It's the whole number restriction that puts this into number theory territory and makes this really difficult. The Quora answer linked above does a really nice explaining the (higher) math involved. Wow, is it difficult!

Two side notes: It's not clear why this equation would have such a large "smallest" answer, but if the right hand side equaled 2 instead of 4, the very nice (1, 1, 3) works, no problem. Additionally, the insight that there are whole classes of problems that are "hard to solve, easy to verify" is the basis of a lot of cryptography.
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#### Kirian

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« Reply #956 on: November 14, 2018, 08:18:33 pm »
+2

How would you even start solving it? I haven't graduated high school yet, but I know at least up through Calc II, so I figurde I would be qualified to post in this thread.

But still, I have no idea how to even start.

You probably have no chance (I certainly didn't).

https://www.quora.com/How-do-you-find-the-positive-integer-solutions-to-frac-x-y+z-+-frac-y-z+x-+-frac-z-x+y-4

Quote
You may have seen such meme images before. They are always pure click-bait garbage: “95% of MIT graduates couldn’t solve this!”, where “this” is some inane, or ill-defined, or trivial brain teaser.

This one is not. The meme is a clever, or wicked, joke. Roughly 99.999995% of the people don’t stand a chance at solving it, and that includes a good number of mathematicians at leading universities who just don’t happen to be number theorists. It is solvable, yes, but it's really, genuinely hard.

Oh man.  That was actually a brilliant explanation.  I now know more about elliptic curves than I ever had before.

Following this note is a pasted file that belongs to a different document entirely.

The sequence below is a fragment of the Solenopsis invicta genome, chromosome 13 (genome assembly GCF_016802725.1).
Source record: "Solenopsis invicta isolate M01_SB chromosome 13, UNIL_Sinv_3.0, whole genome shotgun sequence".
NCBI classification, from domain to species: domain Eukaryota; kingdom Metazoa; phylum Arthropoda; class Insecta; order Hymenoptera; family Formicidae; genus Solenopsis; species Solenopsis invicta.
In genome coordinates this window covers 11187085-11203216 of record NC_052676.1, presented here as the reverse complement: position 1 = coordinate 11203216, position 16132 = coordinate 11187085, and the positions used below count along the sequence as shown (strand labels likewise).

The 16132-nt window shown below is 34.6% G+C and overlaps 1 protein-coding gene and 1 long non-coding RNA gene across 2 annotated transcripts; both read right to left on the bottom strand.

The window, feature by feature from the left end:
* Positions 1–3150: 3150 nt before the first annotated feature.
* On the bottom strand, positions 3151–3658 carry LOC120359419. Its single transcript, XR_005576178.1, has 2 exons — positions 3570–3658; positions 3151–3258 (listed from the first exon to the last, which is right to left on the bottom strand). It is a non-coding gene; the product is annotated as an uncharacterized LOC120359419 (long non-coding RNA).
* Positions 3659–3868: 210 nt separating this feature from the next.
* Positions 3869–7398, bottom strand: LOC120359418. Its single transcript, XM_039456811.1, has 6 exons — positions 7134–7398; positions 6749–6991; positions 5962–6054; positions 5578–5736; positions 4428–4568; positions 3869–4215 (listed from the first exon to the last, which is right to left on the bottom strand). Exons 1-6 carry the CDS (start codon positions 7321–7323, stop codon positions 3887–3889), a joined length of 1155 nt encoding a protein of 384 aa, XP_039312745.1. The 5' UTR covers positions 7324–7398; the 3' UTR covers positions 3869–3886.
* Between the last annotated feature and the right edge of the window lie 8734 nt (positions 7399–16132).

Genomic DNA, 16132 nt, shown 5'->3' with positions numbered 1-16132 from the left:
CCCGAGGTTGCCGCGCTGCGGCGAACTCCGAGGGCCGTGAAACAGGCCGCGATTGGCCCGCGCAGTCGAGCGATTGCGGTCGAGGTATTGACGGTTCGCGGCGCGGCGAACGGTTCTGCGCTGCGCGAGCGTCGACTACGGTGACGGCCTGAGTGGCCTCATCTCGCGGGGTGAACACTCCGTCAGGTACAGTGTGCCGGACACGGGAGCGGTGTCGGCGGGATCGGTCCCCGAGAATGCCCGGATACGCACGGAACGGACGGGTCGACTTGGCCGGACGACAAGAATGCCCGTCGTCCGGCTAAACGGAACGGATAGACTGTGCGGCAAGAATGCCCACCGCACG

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#### Oyvind

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« Reply #957 on: November 15, 2018, 05:49:35 am »
0

How would you even start solving it? I haven't graduated high school yet, but I know at least up through Calc II, so I figurde I would be qualified to post in this thread.

But still, I have no idea how to even start.

You probably have no chance (I certainly didn't).

https://www.quora.com/How-do-you-find-the-positive-integer-solutions-to-frac-x-y+z-+-frac-y-z+x-+-frac-z-x+y-4

Quote
You may have seen such meme images before. They are always pure click-bait garbage: “95% of MIT graduates couldn’t solve this!”, where “this” is some inane, or ill-defined, or trivial brain teaser.

This one is not. The meme is a clever, or wicked, joke. Roughly 99.999995% of the people don’t stand a chance at solving it, and that includes a good number of mathematicians at leading universities who just don’t happen to be number theorists. It is solvable, yes, but it's really, genuinely hard.

Oh man.  That was actually a brilliant explanation.  I now know more about elliptic curves than I ever had before.

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#### Tables

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« Reply #958 on: November 15, 2018, 05:03:51 pm »
+2

I was thinking about a weird probability scenario today, and after figuring out how it worked I was pleasantly surprised with the answer. So I'll present it to all of you to puzzle and see if you enjoy it (and its answer) as much as I did.

A bag contains 1 red and 1 green ball. A ball is taken at random from the bag. Another ball of the same colour is then added to the bag, and the original ball replaced (for example if a red ball is taken, you would end up with 2 red and 1 green balls in the bag). This process is repeated indefinitely.